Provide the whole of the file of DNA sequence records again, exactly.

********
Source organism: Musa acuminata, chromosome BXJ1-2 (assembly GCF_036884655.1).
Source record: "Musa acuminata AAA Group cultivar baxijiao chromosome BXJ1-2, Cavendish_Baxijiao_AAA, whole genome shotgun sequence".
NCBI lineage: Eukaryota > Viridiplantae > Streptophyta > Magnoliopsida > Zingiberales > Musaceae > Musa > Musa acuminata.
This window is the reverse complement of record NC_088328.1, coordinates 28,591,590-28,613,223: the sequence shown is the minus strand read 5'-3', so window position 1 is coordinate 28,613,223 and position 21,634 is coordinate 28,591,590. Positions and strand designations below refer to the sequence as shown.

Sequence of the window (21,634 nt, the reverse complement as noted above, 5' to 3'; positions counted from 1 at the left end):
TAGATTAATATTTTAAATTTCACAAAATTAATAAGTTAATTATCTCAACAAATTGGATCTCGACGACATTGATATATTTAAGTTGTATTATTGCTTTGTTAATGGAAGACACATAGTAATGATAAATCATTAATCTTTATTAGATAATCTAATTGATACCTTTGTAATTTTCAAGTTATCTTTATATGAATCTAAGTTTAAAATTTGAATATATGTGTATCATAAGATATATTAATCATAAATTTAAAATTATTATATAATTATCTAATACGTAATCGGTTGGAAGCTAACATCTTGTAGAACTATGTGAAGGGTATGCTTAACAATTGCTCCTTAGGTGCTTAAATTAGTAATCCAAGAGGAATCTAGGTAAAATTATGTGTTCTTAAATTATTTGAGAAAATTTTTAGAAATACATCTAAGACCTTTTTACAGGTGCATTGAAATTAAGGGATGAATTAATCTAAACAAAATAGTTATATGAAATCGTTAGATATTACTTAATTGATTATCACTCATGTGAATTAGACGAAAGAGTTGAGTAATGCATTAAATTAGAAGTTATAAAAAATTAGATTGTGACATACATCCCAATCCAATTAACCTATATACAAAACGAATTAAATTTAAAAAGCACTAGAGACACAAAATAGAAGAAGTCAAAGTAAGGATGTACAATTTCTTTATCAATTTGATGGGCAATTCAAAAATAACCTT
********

Source organism: Musa acuminata, chromosome BXJ1-2 (assembly GCF_036884655.1).
Source record: "Musa acuminata AAA Group cultivar baxijiao chromosome BXJ1-2, Cavendish_Baxijiao_AAA, whole genome shotgun sequence".
NCBI lineage: Eukaryota > Viridiplantae > Streptophyta > Magnoliopsida > Zingiberales > Musaceae > Musa > Musa acuminata.
This window is the reverse complement of record NC_088328.1, coordinates 28,591,590-28,613,223: the sequence shown is the minus strand read 5'-3', so window position 1 is coordinate 28,613,223 and position 21,634 is coordinate 28,591,590. Positions and strand designations below refer to the sequence as shown.

Sequence of the window (21,634 nt, the reverse complement as noted above, 5' to 3'; positions counted from 1 at the left end):
TAGATTAATATTTTAAATTTCACAAAATTAATAAGTTAATTATCTCAACAAATTGGATCTCGACGACATTGATATATTTAAGTTGTATTATTGCTTTGTTAATGGAAGACACATAGTAATGATAAATCATTAATCTTTATTAGATAATCTAATTGATACCTTTGTAATTTTCAAGTTATCTTTATATGAATCTAAGTTTAAAATTTGAATATATGTGTATCATAAGATATATTAATCATAAATTTAAAATTATTATATAATTATCTAATACGTAATCGGTTGGAAGCTAACATCTTGTAGAACTATGTGAAGGGTATGCTTAACAATTGCTCCTTAGGTGCTTAAATTAGTAATCCAAGAGGAATCTAGGTAAAATTATGTGTTCTTAAATTATTTGAGAAAATTTTTAGAAATACATCTAAGACCTTTTTACAGGTGCATTGAAATTAAGGGATGAATTAATCTAAACAAAATAGTTATATGAAATCGTTAGATATTACTTAATTGATTATCACTCATGTGAATTAGACGAAAGAGTTGAGTAATGCATTAAATTAGAAGTTATAAAAAATTAGATTGTGACATACATCCCAATCCAATTAACCTATATACAAAACGAATTAAATTTAAAAAGCACTAGAGACACAAAATAGAAGAAGTCAAAGTAAGGATGTACAATTTCTTTATCAATTTGATGGGCAATTCAAAAATAACCTT